The childhood of Richard Wagner (born on 22 May 1813) was divided between Dresden and Leipzig, where he had his first composition lessons in 1831/32 from Christian Theodor Weinlig, cantor at the Thomasschule. In 1833 he became chorus master at the Würzburg theatre. Later he held brief appointments as music director at theatres in Bad Lauchstädt, Magdeburg, and Königsberg, where he married the actress Minna Planer in 1836.
A conducting engagement took him to Riga in 1837, but in 1839 Wagner and Minna left Riga and his creditors under cover of night, heading for Paris over the stormy Baltic Sea. There he remained for three hard years, completing Rienzi (1840). His years in Paris turned into a bitterly disappointing experience. He eked out something less than a living by doing musical hack-work and writing articles. His first success with Rienzi in Dresden in 1842 led to his appointment as musical director (Hofkapellmeister) at Dresden in 1843, and shortly afterwards Der fliegende Holländer as well as his innovative Tannhäuser were performed for the first time. Some of his outstanding achievements were a performance of Beethoven’s Ninth Symphony and his revised version of Gluck’s Iphigenie in Aulis.
In May 1849, having taken part in the revolt in Saxony, Wagner had to flee abroad, and after failing to establish himself as opera composer in Paris he settled with his wife in Zurich in 1857. They lived in a house on the Wesendonck estate under the patronage of the financier Otto von Wesendonck. While in Zurich he published various theoretical writings and composed Das Rheingold, Die Walküre and two acts of the opera Siegfried. While working on the Ring cycle, Wagner had fallen in love with Mathilde Wesendonck, the wife of his wealthy patron. The Ring Cycle work was interrupted in 1857 and not continued until 12 years later. He shifted his interest to a new subject, the love tragedy Tristan und Isolde. In an untenable situation in 1858 he moved first to Venice, then to Lucerne, Paris and Vienna.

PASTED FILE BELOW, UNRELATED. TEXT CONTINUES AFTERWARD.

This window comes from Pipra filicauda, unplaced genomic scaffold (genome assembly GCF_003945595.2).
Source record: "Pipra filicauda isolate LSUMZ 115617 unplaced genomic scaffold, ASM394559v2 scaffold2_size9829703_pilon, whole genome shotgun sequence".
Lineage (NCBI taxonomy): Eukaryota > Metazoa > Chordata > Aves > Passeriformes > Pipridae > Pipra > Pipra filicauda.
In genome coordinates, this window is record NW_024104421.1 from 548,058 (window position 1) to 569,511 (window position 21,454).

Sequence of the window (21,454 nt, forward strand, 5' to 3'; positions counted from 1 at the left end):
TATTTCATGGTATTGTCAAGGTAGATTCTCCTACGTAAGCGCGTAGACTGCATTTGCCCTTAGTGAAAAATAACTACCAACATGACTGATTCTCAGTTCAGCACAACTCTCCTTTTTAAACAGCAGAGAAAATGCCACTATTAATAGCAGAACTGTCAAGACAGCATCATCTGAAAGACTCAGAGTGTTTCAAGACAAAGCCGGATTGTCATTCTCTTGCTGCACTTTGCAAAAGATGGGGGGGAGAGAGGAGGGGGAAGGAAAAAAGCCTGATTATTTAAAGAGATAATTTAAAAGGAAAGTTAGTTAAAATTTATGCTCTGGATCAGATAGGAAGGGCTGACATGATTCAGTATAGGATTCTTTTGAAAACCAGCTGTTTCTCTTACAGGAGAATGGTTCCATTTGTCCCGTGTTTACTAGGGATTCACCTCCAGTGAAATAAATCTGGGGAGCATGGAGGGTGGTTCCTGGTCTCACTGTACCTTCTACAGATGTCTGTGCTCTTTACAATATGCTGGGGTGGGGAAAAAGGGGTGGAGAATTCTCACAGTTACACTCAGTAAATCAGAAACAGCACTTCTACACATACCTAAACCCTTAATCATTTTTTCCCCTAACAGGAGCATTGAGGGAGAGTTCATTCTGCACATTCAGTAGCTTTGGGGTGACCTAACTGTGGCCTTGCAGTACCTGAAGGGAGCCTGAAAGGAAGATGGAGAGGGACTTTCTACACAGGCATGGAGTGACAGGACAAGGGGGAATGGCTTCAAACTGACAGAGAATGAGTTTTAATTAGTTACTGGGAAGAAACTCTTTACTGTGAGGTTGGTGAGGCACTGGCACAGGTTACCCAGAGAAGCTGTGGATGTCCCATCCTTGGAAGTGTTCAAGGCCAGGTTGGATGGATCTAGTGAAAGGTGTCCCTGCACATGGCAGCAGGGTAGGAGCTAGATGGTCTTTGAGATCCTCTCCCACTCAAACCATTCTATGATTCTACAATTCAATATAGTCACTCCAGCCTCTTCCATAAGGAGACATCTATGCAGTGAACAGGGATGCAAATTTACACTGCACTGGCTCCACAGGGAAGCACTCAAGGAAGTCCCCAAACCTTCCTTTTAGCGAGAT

Although he was composing what would become some of the most famous pieces in music history, Wagner struggled financially until 1864, when Ludwig II of Bavaria called him to Munich and began supporting him. So, in 1865 Tristan und Isolde and in 1868 Die Meistersinger von Nürnberg were premiered in Munich. Already by 1866 Wagner had fallen into disfavour amongst members of the court, who were suspicious of his influence on the king. He left Munich and went to Tribschen (near Lucerne), where he married Cosima von Bülow in 1870, the daughter of his friend Franz Liszt, who always supported him humanly and artistically. Around that time Die Meistersinger was finished, and he worked steadily at the unfinished portion of Der Ring des Nibelungen and further evolved the intellectual framework for his towering mature masterpieces.
In 1872 Wagner, his wife and the three children Isolde, Eva and Siegfried settled in Bayreuth. Wagner was anxious to have a special Festival Theatre for the complete cycle and spent much energy trying to raise money for it. Finally, King Ludwig II provided the necessary support. In 1872 the cornerstone was laid on Bayreuth’s Green Hill and the opera house was built to his personal specifications and suited to the massive fusion of music, staging, text, and scene design that his later operas entailed. The first festival – an artistic triumph but a financial disaster – was held there in 1876, when the complete Ring was given conducted by Hans Richter. In 1882 the second Bayreuth Festival took place with sixteen performances of Parsifal under Hermann Levi, which were financially successful. After that, Wagner and his family who had already spent the winter in Italy for some years, went to Venice where he died on 13 February 1883 of the heart trouble that had been with him for some years.